All That Is Gold Does Not Glitter

“Nazareth! Can anything good come from there?” Nathanael asked. “Come and see,” said Philip.

(John 1:46, NIV)

Many years ago, I was particularly impacted by a Christmas sermon by Tim Keller that continues to have significance for me today. Twenty-seven years ago I began a PhD program in Counseling Psychology at Columbia University in New York City and also began attending Keller’s church. He challenged me with a key question from the Christmas story.

As we celebrate the miracle of the Incarnation, we read that the Son of God/Son of Man comes from Nazareth. A common theme of biblical accounts is that Jesus was born into insignificance. Nazareth was the backwoods of Galilee which was the backwoods of Israel which was the backwoods of the Roman Empire. In that backwoods of the backwoods of the backwoods was the King of the universe. In that weakness was the all-powerful God. In that obscurity was the greatest event in history.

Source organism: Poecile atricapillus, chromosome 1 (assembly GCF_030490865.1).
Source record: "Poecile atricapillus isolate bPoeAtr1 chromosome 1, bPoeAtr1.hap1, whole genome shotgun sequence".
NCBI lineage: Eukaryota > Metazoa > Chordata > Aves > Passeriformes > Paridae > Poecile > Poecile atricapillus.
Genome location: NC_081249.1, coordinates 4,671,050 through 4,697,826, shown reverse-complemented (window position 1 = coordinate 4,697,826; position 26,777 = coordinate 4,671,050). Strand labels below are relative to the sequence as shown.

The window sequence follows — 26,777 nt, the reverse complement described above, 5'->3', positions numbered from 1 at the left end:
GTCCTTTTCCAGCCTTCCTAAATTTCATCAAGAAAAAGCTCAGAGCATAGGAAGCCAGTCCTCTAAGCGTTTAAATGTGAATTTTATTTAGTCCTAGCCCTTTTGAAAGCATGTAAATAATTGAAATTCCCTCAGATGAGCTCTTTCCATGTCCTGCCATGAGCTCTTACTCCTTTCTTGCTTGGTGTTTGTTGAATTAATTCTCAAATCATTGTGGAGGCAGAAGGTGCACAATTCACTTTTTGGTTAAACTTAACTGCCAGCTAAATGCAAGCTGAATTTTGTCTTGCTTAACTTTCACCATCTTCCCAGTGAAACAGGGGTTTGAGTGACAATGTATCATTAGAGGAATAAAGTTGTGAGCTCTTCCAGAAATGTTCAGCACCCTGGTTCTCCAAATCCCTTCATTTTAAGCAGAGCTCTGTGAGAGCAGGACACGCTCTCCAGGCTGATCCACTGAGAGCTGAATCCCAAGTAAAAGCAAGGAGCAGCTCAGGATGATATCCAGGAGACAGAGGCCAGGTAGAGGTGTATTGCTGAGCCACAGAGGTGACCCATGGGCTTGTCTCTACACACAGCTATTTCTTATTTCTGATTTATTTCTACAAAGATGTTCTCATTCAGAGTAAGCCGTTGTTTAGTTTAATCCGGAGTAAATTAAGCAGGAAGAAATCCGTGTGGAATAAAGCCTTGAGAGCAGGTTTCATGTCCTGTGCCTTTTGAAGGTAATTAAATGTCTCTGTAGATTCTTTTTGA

True greatness is naturally invisible to worldly eyes. God loves to use things that turn the values and expectations of the world upside down. Human culture flows from the top down and from the center out. God’s spiritual renewals and awakenings tend to come from the margins to the center; from the outside in. We can see this looking at Jesus and His disciples and at spiritual revivals throughout history.

The Christmas story confronts us with this question: “Can we live in a place of brilliance without being blinded by it?” It is commonly said that “All that glitters is not gold.” I was immersed in a glittery graduate program in a glittery city and it was easy to mistake it all as “gold” according to the world’s measuring stick. The Christmas story, however, tells us that “All that is gold does not glitter.” Real greatness is naturally invisible to the worldly eye.

Can anything good come from Nazareth? The Son of God/Son of Man emptied Himself in the obscure backwoods of Nazareth that we may celebrate the greatest story ever told.